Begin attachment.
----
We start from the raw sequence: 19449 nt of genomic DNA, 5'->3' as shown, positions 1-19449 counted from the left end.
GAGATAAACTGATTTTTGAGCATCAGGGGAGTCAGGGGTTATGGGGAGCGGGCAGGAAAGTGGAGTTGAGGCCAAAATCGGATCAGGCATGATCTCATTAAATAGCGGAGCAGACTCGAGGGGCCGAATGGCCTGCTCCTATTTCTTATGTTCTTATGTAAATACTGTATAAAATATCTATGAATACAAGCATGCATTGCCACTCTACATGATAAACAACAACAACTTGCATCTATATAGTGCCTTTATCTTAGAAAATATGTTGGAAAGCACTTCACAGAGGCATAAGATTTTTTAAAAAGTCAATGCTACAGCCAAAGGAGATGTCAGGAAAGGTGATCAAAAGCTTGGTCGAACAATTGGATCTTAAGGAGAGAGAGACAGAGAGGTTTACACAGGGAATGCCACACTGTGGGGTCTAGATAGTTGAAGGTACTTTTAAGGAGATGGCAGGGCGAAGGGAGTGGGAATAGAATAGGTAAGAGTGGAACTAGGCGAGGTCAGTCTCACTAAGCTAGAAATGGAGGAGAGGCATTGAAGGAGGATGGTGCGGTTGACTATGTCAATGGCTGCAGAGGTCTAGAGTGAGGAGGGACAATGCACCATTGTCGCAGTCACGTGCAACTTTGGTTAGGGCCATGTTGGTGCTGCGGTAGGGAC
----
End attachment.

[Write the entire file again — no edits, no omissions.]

We start from the raw sequence: 19449 nt of genomic DNA, 5'->3' as shown, positions 1-19449 counted from the left end.
GAGATAAACTGATTTTTGAGCATCAGGGGAGTCAGGGGTTATGGGGAGCGGGCAGGAAAGTGGAGTTGAGGCCAAAATCGGATCAGGCATGATCTCATTAAATAGCGGAGCAGACTCGAGGGGCCGAATGGCCTGCTCCTATTTCTTATGTTCTTATGTAAATACTGTATAAAATATCTATGAATACAAGCATGCATTGCCACTCTACATGATAAACAACAACAACTTGCATCTATATAGTGCCTTTATCTTAGAAAATATGTTGGAAAGCACTTCACAGAGGCATAAGATTTTTTAAAAAGTCAATGCTACAGCCAAAGGAGATGTCAGGAAAGGTGATCAAAAGCTTGGTCGAACAATTGGATCTTAAGGAGAGAGAGACAGAGAGGTTTACACAGGGAATGCCACACTGTGGGGTCTAGATAGTTGAAGGTACTTTTAAGGAGATGGCAGGGCGAAGGGAGTGGGAATAGAATAGGTAAGAGTGGAACTAGGCGAGGTCAGTCTCACTAAGCTAGAAATGGAGGAGAGGCATTGAAGGAGGATGGTGCGGTTGACTATGTCAATGGCTGCAGAGGTCTAGAGTGAGGAGGGACAATGCACCATTGTCGCAGTCACGTGCAACTTTGGTTAGGGCCATGTTGGTGCTGCGGTAGGGAC